April 22 marks the 47th anniversary of Earth Day!

The eco-holiday was inaugurated in 1970, and the organizers chose the third week in April because it was conveniently between the booze-filled festivities of Spring Break and the caffeine-fueled horror of final exams. Inspired by the anti-war movement, Earth Day was suppose to be an annual “teach in” about environmental protection.

Here are some of the doom-filled climate predictions that long-ago era.

(I thought a trip with Peabody and Sherman in the Way Back Machine might be a fun way to celebrate!)

Mark Perry of American Enterprise Institute featured these gems from 1970:

  • Harvard biologist George Wald estimated that “civilization will end within 15 or 30 years unless immediate action is taken against problems facing mankind.”  (We are still going strong 47 years later, though the appearance of man buns is now a cause for concern.)
  • Paul Ehrlich sketched out his most alarmist scenario for the 1970 Earth Day issue of The Progressive, assuring readers that between 1980 and 1989, some 4 billion people, including 65 million Americans, would perish in the “Great Die-Off.” (Current human population = 7.5 Billion<).
  • Peter Gunter, a North Texas State University professor, wrote in 1970, “Demographers agree almost unanimously on the following grim timetable: by 1975 widespread famines will begin in India; these will spread by 1990 to include all of India, Pakistan, China and the Near East, Africa. By the year 2000, or conceivably sooner, South and Central America will exist under famine conditions….By the year 2000, thirty years from now, the entire world, with the exception of Western Europe, North America, and Australia, will be in famine.” (Currently, the only regions at risk for famine are the Somalia, Nigeria and Yemen.…for reasons that have us much to do with civil unrest as much as climate.)

In fact, those famine predictions were the basis of one of my favorite movies:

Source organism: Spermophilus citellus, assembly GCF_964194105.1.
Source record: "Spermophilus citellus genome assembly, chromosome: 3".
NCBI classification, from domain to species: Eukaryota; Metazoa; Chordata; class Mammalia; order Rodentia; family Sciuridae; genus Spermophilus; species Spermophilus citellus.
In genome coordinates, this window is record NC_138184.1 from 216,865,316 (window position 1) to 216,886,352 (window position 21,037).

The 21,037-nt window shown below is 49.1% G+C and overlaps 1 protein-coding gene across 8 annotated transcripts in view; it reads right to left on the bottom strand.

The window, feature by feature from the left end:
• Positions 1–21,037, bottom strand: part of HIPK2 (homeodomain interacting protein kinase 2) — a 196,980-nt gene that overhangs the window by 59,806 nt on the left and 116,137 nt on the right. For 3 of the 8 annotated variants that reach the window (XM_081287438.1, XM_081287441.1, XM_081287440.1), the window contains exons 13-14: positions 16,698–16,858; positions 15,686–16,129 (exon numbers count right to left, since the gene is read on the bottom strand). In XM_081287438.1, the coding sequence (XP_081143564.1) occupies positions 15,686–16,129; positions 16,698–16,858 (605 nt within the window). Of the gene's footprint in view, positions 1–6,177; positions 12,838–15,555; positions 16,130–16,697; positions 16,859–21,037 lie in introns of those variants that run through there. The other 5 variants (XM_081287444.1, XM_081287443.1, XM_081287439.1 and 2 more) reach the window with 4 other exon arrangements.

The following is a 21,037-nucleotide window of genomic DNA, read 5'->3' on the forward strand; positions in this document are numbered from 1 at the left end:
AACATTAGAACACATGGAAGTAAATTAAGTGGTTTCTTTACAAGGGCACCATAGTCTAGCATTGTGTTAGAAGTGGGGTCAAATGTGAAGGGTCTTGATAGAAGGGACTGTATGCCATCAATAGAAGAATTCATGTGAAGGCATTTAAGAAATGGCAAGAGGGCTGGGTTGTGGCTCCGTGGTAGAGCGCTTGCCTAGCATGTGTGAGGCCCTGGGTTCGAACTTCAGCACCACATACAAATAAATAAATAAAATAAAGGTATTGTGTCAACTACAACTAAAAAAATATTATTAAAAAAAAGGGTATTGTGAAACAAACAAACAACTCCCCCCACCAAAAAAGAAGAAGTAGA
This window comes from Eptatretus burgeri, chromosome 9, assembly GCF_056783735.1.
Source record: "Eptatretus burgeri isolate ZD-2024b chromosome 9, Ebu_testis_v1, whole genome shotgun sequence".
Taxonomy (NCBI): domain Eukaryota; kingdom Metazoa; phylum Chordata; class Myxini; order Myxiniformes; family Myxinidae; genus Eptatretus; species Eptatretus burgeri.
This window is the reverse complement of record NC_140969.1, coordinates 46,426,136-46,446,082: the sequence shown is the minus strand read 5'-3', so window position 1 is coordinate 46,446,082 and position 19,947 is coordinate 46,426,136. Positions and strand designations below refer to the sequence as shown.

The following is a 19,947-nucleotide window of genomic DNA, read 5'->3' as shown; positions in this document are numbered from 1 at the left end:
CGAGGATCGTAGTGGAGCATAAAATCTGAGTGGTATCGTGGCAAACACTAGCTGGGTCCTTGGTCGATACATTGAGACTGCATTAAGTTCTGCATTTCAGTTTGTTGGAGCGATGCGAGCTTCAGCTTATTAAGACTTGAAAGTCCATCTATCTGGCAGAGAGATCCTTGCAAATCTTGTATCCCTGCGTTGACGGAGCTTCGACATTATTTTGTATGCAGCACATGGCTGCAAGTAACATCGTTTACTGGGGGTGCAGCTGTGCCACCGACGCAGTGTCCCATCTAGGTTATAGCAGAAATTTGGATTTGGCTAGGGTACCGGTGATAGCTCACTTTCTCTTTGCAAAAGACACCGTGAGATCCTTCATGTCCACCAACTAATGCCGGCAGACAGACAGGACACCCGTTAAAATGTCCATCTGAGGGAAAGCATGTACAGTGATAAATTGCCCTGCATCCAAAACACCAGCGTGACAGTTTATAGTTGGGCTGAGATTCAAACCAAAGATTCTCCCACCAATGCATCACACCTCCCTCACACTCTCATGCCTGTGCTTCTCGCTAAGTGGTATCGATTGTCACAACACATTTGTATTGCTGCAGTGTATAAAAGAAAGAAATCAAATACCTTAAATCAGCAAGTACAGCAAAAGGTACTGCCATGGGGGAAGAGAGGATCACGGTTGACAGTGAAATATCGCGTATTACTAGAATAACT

The Federalist contributor Robert Tracinski offers this 1970’s vintage climate alarmist-memory: Man-caused global cooling!

We were causing the ice age and bringing the glaciers down on our own heads. Deforestation was going to increase the reflectivity of the Earth’s surface, causing light from the sun to bounce back into space without heating the Earth. Meanwhile, emissions of “particulates,” i.e., smoke from industrial smokestacks, was going to block out the light before it even got here. No, really: Life Magazine in 1970 reported that “by 1985 air pollution will have reduced the amount of sunlight reaching earth by one half.”

As I noted in my post on California’s air pollution levels, great strides have been made in technology so that the level of atmospheric contaminates has been reduced. And a little more than a decade later, the planet was in the midst of the Global Warming scare!

Ronald Baily of Reason noted that in 1970, the planet was poised to run out of critical resources because of greedy mankind.

“We are prospecting for the very last of our resources and using up the nonrenewable things many times faster than we are finding new ones,” warned Sierra Club director Martin Litton in Time’s February 2, 1970, special “environmental report.” Ecologist Kenneth Watt declared, “By the year 2000, if present trends continue, we will be using up crude oil at such a rate…that there won’t be any more crude oil. You’ll drive up to the pump and say, `Fill ‘er up, buddy,’ and he’ll say, `I am very sorry, there isn’t any.'”

Fracking and horizontal drilling have opened up vast new petroleum options, and new technologies has reduced the long-term environmental impacts in oil drilling and processing operations.

A trip through the Way Back Machine shows that an episode of Peabody and Sherman’s history was far more probable as history than what was projected by the smart-set in 1970 to be the history that we were suppose to experience.